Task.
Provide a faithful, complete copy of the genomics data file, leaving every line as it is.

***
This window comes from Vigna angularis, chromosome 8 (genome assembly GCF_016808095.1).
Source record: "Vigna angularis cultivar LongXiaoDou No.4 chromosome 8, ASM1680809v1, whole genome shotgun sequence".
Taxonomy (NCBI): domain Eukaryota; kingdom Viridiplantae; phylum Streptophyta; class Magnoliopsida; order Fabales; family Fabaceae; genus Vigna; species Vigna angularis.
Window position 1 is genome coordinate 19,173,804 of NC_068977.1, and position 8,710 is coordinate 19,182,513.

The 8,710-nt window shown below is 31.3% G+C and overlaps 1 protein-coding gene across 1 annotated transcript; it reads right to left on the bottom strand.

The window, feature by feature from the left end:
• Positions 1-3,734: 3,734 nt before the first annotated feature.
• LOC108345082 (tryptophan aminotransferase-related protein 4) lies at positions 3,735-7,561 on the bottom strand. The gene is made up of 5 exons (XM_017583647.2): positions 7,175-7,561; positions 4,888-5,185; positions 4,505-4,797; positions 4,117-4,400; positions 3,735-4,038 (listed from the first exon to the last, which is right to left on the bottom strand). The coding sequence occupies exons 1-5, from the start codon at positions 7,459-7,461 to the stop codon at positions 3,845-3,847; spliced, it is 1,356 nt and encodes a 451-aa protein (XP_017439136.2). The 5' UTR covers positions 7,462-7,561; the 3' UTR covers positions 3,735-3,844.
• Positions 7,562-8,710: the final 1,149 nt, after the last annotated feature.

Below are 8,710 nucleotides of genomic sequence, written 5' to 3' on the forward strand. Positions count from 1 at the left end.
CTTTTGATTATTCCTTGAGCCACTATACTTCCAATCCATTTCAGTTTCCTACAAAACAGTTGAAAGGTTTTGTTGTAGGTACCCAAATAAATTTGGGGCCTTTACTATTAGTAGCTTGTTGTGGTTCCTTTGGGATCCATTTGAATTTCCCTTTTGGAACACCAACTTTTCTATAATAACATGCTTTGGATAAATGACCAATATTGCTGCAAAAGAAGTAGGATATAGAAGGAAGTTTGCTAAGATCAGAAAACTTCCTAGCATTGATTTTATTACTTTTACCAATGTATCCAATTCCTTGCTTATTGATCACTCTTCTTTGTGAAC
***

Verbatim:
This window comes from Vigna angularis, chromosome 8 (genome assembly GCF_016808095.1).
Source record: "Vigna angularis cultivar LongXiaoDou No.4 chromosome 8, ASM1680809v1, whole genome shotgun sequence".
Taxonomy (NCBI): domain Eukaryota; kingdom Viridiplantae; phylum Streptophyta; class Magnoliopsida; order Fabales; family Fabaceae; genus Vigna; species Vigna angularis.
Window position 1 is genome coordinate 19,173,804 of NC_068977.1, and position 8,710 is coordinate 19,182,513.

The 8,710-nt window shown below is 31.3% G+C and overlaps 1 protein-coding gene across 1 annotated transcript; it reads right to left on the bottom strand.

The window, feature by feature from the left end:
• Positions 1-3,734: 3,734 nt before the first annotated feature.
• LOC108345082 (tryptophan aminotransferase-related protein 4) lies at positions 3,735-7,561 on the bottom strand. The gene is made up of 5 exons (XM_017583647.2): positions 7,175-7,561; positions 4,888-5,185; positions 4,505-4,797; positions 4,117-4,400; positions 3,735-4,038 (listed from the first exon to the last, which is right to left on the bottom strand). The coding sequence occupies exons 1-5, from the start codon at positions 7,459-7,461 to the stop codon at positions 3,845-3,847; spliced, it is 1,356 nt and encodes a 451-aa protein (XP_017439136.2). The 5' UTR covers positions 7,462-7,561; the 3' UTR covers positions 3,735-3,844.
• Positions 7,562-8,710: the final 1,149 nt, after the last annotated feature.

Below are 8,710 nucleotides of genomic sequence, written 5' to 3' on the forward strand. Positions count from 1 at the left end.
CTTTTGATTATTCCTTGAGCCACTATACTTCCAATCCATTTCAGTTTCCTACAAAACAGTTGAAAGGTTTTGTTGTAGGTACCCAAATAAATTTGGGGCCTTTACTATTAGTAGCTTGTTGTGGTTCCTTTGGGATCCATTTGAATTTCCCTTTTGGAACACCAACTTTTCTATAATAACATGCTTTGGATAAATGACCAATATTGCTGCAAAAGAAGTAGGATATAGAAGGAAGTTTGCTAAGATCAGAAAACTTCCTAGCATTGATTTTATTACTTTTACCAATGTATCCAATTCCTTGCTTATTGATCACTCTTCTTTGTGAAC